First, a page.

Serpentine Pavilion 2018: Frida Escobedo’s dark cement crochet creation 15.06.18

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serpentine 2018 fea 2431Frida Escobedo's Serpentine Pavilion. Photo: Serpentine Gallery/Iwan Baan

Only the second solo woman, Mexico’s Frida Escobedo is also the youngest architect to win the annual commission. Her Serpentine Pavilion is tough and timeless, writes Rita Lobo

 

The year’s Serpentine Pavilion, set to open to the public on June 15th, has been completed by Mexican architect Frida Escobedo, only the second ever woman to headline the project and the youngest ever architect to win the prestigious annual commission.

Escobedo has built a complex secluded courtyard framed by dark latticed walls. Located in the lawn adjacent to the Serpentine Gallery in Kensington Gardens, London, the Pavillion is inspired by traditional Mexican architecture, but incorporating British materials.

‘My design for the Serpentine Pavilion 2018 is a meeting of material and historical inspirations inseparable from the city of London itself and an idea which has been central to our practice from the beginning: the expression of time in architecture through the inventive use of everyday materials and simple forms,’ says Escobedo.

Serpentine Pavilion 2018 ICONThe Pavilion's walls are made of British concrete roofing tiles. Photo: Serpentine Gallery/Iwan Baan

The Serpentine Pavilion is arranged around a shallow, triangular pool and has curved mirrored ceilings. The undulating walls are made of roofing tiles, stacked in a lattice to form a crochet of concrete. Escobedo took the form of an enclosed courtyard from typical Mexican residential architecture. A wall inspired by the the traditional celosia  – a breeze-block wall that allows light and the breeze to filter through – diffuses the views of the greenery beyond, transforming park life into a blur of colours and shapes.

The two reflective materials that dominate the interior – the shallow paddling pool, and the curved mirrored ceilings are positioned to trace the movement of the sun, the distorted reflections brinng shapes of light into concrete interior of the Pavilion.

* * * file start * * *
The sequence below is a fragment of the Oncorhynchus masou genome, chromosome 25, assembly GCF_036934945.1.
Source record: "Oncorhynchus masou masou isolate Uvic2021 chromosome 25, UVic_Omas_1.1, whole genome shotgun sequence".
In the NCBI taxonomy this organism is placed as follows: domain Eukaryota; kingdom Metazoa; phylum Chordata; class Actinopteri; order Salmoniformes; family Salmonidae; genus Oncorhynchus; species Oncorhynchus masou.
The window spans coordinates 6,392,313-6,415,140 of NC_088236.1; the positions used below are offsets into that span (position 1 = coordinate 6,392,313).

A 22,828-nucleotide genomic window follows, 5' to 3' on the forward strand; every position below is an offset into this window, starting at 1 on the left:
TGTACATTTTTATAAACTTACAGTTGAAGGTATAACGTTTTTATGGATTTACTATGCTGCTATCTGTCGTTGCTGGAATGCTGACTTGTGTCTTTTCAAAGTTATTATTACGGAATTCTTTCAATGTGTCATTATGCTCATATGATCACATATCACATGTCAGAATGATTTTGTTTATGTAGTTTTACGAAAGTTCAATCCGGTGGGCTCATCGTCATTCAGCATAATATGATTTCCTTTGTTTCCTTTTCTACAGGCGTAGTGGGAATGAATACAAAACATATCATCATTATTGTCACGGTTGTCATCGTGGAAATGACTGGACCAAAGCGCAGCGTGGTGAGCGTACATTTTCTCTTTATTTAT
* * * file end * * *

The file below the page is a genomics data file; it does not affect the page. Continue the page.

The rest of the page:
‘For the Pavilion,’ says Escobedo ‘we have added the materials of light and shadow, reflection and refraction, turning the building into a timepiece that charts the passage of the day.’

Escobedo’s previous work has focused largely on housing and community work, originally around Mexico City, as well as undertaking significant national projects. Internationally, previous projects include a gallery in the former home of painter David Alfaro Siqueiros and an Aztec-inspired installation at the V&A.

Serpentine Pavilion ICON The mirrored roof and water feature bring light into the structure. Photo: Serpentine Gallery/Iwan Baan

She becomes the 18th architect commissioned to design the Serpentine Pavilion in London, joinging the ranks including Peter Zumthora, Zaha Hadid – the only other one to headline the project solo – and Bjarke Ingels.

Serpentine Galleries directors Hans Ulrich Obrist and Yana Peel called this year's pavilion as 'a living timepiece in the park'.

'In its beautiful harmony of Mexican and British influences, it promises to be a space of reflection and encounter,' they said.

The Pavilion will be open to the public from 15 June to 7 October 2018. It will contain a cafe, but also host a programme of events encompassing art, architecture, music, film and dance.

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